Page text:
The University of Southampton in the UK is working on a £7.2m project that will investigate ways to make the internet 100 times faster and more energy efficient, using fiber optics and new materials to increase internet bandwidth.
And in a separate project, working with Penn State University, it appears the university could be on its way to achieving its goals with new “smart” fiber optic technology the can overcome current day caching issues.
University of Southampton Optoelectronics Research Center Director Professor David Payne said UK project proposes a “radical transformation of the physical infrastructure that underpins” networks that will be used for Internet television services and cloud computing.
He said it could have a huge impact on transactions undertaken by the retail and banking sector, for example, offering faster transaction times.
The work being carried out with Penn State University in the US has seen the university develop new crystalline materials to allow optical fiber to include integrated high-speed electronic functions, according to a report by Science Daily.
It said such developments will improve telecommunications and other hybrid optical electronic technologies, even allowing for better remote sensing.
In the report, Penn State university Department of Chemistry’s Professor John Badding said that the industry is currently trying to overcome issues seen when exchanging information between electronics and optics.
Work at the universities, which has included investigated ways to take information usually placed on chips and storing it in optical fiber – a challenge because of the chips size and shape - should help this occur in a more efficient and fast manner.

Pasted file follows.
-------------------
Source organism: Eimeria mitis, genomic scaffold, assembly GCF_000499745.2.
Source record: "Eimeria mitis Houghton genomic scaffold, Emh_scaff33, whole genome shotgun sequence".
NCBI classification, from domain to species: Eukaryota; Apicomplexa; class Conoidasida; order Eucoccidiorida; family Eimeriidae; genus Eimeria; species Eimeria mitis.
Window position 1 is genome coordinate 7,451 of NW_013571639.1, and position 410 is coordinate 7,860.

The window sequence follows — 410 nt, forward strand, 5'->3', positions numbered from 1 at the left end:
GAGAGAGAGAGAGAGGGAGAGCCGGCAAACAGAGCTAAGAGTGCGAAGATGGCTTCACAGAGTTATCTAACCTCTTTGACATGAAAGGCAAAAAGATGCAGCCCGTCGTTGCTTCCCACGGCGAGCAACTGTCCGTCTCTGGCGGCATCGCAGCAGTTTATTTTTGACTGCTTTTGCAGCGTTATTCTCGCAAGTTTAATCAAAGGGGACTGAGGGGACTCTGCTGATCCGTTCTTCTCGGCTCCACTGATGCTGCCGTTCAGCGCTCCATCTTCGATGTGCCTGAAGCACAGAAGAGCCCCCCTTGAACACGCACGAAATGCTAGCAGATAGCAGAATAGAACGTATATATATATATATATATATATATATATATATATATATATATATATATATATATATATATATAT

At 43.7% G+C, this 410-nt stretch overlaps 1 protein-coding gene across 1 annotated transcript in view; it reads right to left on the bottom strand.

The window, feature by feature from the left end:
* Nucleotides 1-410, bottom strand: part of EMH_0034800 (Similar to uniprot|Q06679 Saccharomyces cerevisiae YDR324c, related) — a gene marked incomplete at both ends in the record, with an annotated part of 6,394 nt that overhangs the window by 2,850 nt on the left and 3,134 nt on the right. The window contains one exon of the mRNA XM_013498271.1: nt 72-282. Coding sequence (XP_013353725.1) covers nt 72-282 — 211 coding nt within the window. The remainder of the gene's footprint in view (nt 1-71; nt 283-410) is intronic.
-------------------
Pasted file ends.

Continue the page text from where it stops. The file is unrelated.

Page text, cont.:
"The optical fiber is usually a passive medium that simply transports light, while the chip is the piece that performs the electrical part of the equation," Badding said.
"For example, light is transmitted from London to New York via fiber-optic cables when two people set up a video call on their computers. But the computer screens and associated electronic devices have to take that light and convert it to an image, which is an electrical process. Light and electricity are working in concert in a process called an OEO conversion, or an optical-electrical-optical conversion."
He said the development of “smart fiber” will allow for electronic functions to come already built into the optical fiber.
University of Southamptiont team leader Pier JA Sazio said the team have bypassed the need to build a chip into the fiber:
"The big breakthrough here is that we don't need the whole chip as part of the finished product. We have managed to build the junction -- the active boundary where all the electronic action takes place -- right into the fiber."